With the assumption, we stand on the other side of that symbolic world, where the language of a new world order gives way to a bodily entrance into the reign of God. The icons of the Assumption describe this reality: the dead body of the virgin lies on a bier as her new body that of an infant lies in the arms of her son -- A divine reversal of roles as the child gives birth to the mother and the mother suckles at the child’s breast. With this mystery of the assumption, we are ushered into the realm of the spirit where the new creation begins, where new life shapes our souls, and the promises of God for the redemption of our bodies begins takes its place even in our very flesh.
The assumption is that moment when the promises become real for one member of the mystical body of Christ and so assure us all that the symbolic world indeed is giving way to reality. That reality is the resurrection of the mystical body of Christ and its formation in the world across the boundaries of time and space. It is a reality that we form even this day, but we form in faith and in hope, heirs of the promise that we hold this day in clay vessels as we await the redemption of our bodies.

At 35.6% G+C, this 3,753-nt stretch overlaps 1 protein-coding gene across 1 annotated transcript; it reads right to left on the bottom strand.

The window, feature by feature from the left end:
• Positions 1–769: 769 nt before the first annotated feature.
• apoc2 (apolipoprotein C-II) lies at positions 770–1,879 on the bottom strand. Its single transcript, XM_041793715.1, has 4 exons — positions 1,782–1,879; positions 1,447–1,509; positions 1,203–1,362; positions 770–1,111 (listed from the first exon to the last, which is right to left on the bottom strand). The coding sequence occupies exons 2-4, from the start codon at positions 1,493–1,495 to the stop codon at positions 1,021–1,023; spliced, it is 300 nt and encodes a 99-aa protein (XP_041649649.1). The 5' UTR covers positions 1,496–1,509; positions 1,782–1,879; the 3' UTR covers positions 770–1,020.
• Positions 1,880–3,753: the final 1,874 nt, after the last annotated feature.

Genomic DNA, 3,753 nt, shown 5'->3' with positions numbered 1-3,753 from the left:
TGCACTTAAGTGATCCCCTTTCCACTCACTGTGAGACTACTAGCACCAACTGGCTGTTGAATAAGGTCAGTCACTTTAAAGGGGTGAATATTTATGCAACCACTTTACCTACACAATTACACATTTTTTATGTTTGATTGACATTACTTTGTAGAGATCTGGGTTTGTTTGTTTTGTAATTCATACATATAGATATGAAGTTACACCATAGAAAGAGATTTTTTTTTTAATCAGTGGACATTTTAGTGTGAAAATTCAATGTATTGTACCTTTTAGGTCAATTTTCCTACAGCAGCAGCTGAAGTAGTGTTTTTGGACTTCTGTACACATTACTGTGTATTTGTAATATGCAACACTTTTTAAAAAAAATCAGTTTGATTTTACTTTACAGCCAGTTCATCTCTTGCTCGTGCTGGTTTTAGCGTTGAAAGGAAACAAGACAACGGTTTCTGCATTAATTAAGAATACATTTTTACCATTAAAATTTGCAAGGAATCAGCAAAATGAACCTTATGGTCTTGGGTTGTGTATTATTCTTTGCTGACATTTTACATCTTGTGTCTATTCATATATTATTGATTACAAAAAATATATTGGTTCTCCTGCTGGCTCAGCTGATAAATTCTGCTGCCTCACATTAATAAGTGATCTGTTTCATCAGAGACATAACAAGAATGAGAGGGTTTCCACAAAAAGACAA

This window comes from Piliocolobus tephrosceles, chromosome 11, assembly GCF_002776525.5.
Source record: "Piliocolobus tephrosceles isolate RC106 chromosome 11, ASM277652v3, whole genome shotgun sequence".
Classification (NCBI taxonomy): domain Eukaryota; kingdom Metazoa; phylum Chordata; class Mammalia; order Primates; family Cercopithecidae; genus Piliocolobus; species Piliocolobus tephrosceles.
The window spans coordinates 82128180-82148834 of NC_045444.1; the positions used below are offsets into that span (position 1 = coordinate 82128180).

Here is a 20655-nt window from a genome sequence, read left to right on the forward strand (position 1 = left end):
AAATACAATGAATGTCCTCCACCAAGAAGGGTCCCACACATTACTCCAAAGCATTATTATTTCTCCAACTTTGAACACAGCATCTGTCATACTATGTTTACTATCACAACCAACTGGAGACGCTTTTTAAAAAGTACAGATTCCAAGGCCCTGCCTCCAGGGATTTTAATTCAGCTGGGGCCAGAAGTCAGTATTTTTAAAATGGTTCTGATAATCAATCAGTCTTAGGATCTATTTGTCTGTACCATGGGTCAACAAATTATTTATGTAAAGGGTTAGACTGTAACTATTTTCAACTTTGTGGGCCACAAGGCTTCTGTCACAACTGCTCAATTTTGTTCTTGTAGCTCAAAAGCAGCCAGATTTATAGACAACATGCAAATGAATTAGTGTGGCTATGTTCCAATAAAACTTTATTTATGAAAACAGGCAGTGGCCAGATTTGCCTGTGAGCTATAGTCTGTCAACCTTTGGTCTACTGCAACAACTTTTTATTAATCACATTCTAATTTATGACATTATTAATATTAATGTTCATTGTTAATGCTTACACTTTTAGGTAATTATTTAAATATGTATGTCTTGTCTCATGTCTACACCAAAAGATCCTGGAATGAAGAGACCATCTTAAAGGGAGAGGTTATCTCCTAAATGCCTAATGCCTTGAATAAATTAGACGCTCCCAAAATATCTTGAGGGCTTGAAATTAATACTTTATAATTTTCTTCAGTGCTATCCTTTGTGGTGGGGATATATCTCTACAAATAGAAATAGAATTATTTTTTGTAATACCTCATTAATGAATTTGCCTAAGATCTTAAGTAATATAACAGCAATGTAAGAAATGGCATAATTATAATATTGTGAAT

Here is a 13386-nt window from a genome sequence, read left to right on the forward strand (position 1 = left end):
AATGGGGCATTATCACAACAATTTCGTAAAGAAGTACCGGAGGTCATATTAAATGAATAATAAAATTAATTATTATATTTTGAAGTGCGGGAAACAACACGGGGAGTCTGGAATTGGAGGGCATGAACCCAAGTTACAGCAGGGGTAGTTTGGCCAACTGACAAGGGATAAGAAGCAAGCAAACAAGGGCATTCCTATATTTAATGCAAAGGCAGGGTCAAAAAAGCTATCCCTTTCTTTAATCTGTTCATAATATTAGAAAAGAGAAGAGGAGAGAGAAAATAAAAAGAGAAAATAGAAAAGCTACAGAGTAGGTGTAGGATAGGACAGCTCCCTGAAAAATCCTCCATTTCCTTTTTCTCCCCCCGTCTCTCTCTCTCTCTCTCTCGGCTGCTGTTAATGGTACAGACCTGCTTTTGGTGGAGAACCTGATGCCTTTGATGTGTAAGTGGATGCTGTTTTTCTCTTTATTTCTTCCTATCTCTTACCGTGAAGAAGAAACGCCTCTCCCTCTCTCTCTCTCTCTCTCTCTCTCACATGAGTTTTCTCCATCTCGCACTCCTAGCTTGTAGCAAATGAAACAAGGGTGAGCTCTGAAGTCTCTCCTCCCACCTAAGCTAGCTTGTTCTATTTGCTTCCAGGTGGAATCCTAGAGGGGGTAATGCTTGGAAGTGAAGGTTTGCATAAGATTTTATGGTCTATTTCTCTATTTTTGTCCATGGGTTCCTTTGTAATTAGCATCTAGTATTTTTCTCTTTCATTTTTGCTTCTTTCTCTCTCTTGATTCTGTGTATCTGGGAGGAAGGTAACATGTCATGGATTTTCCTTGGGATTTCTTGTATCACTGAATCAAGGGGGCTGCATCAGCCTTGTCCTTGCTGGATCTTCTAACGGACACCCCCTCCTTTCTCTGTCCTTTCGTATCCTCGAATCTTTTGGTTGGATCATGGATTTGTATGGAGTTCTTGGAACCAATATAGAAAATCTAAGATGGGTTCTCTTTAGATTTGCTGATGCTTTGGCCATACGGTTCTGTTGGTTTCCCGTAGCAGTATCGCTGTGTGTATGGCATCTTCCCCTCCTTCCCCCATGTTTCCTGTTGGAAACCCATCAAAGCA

Mary has passed from the symbolic into the real. That is the first meaning of this day’s feast. We, in the heat of the summer, oppressed by the heat of our lives and the weight of its deep humidity, find renewed hope for the redemption of our own bodies.
We stand this day in hope, even as we look to heaven to behold a woman clothed with the sun, with the moon under her feet and on her head a crown of twelve stars.

With Open Arms and Open Hearts

With open arms, with open hearts.
A Sermon preached by the Rev’d Peter De Franco on June 24, 2007,
the Patronal Feast of St. Peter’s Episcopal Church, Clifton, NJ

On this day, we gather in St. Peter’s church and celebrate the memory of our community’s patron. I have always felt blessed to serve in a church with which I share a name. Whenever I go to Sikora’s, the religious goods store in Passaic, they all know me as Father Peter from St. Peter’s. It’s a fun thing.
Now St. Peter and I go back a long way so I want to tell you a story about me and St. Peter that happened when I was in the second grade. When I was a child I attended St. Anthony’s Roman Catholic School in Paterson, New Jersey. It was October and Halloween was approaching and the nun who taught our class had the bright idea that we all should dress up as our patron saints. Concetta, the girl who lived down the street from me, dressed as the Virgin Mary; my best friend was named Joey and he dressed up as St. Joseph and of course I dressed up as St. Peter.